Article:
-When was the last time you visited Cuba ?

    -Do you have any relatives living in Cuba now?

    -Were your family or relatives related to, or employed by, either Fidel Castro or Fulgencio Batista or their government officials?

    -How has the embargo been effective in bringing democracy to Cuba ?

    -How does restricting and limiting Americans right to travel support democratic change in Cuba ?

    -Why would you support restricting your fellow Americans their right to travel to Cuba, when you yourself have not visited the country yourself to evaluate the policy and the experience?

    -How does the political and economic isolation and humiliation of Cuba through the embargo serve our national American interests?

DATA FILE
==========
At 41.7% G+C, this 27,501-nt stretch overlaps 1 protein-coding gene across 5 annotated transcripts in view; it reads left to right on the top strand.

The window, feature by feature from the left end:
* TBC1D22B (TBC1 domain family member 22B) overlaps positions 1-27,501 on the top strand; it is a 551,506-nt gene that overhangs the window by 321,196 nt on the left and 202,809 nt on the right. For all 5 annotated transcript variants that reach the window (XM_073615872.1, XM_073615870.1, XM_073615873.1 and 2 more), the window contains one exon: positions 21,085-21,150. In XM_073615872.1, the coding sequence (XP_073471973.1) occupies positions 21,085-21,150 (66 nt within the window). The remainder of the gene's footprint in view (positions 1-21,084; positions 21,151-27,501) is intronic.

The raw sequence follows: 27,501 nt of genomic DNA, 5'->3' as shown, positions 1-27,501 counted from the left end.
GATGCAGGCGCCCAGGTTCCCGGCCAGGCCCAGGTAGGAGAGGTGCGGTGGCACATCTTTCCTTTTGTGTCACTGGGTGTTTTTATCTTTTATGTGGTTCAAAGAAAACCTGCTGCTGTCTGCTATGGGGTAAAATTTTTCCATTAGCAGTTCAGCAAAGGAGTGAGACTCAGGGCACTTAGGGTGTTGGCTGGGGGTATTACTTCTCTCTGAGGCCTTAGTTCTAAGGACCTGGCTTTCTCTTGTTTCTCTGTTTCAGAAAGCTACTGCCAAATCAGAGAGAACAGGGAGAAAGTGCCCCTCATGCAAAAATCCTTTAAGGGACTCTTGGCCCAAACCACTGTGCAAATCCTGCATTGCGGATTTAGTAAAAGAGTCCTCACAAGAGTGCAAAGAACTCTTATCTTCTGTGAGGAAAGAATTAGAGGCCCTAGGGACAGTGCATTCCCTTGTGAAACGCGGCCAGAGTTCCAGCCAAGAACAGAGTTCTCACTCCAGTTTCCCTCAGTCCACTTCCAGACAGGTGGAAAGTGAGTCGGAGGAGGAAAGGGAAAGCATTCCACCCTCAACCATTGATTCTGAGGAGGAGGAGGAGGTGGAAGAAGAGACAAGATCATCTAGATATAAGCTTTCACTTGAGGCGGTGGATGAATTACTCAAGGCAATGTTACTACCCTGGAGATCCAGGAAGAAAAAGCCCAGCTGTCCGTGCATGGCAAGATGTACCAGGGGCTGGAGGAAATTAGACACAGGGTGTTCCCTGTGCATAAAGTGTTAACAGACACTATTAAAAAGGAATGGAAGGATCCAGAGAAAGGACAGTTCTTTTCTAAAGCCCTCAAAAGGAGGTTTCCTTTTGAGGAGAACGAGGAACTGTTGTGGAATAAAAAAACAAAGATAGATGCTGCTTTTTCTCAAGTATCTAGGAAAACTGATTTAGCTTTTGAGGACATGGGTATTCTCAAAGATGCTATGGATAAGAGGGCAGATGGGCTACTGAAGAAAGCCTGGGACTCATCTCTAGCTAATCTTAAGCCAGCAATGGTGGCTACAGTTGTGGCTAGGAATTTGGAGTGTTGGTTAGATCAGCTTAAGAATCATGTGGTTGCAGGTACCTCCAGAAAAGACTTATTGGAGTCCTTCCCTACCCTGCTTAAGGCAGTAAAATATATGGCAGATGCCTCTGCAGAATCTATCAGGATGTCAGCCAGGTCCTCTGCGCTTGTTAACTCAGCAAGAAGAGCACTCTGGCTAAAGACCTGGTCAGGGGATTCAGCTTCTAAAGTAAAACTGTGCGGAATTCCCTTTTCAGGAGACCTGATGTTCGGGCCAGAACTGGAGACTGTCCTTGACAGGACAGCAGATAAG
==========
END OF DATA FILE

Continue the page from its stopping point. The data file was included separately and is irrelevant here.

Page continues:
-Don’t you think with the reality that there are 5 million Cubans living on the island who have relatives here in the United States, that through normal travel and basic trade the Cuban people will benefit and be inspired to change things on their own in Cuba ?

    -Why is it up to the United States to force Cuba to change into a democracy like us? What other countries do we do this to? What has been our track record and costs in imposing “regime change”? Isn’t this something that the Cuban people should be doing themselves? Isn’t it more powerful for the United States to be an influence for democracy in Cuba through our citizens, products, and services reaching the Cuban people while respecting their sovereignty as a foreign nation?

    -Do you think America should talk with their adversaries?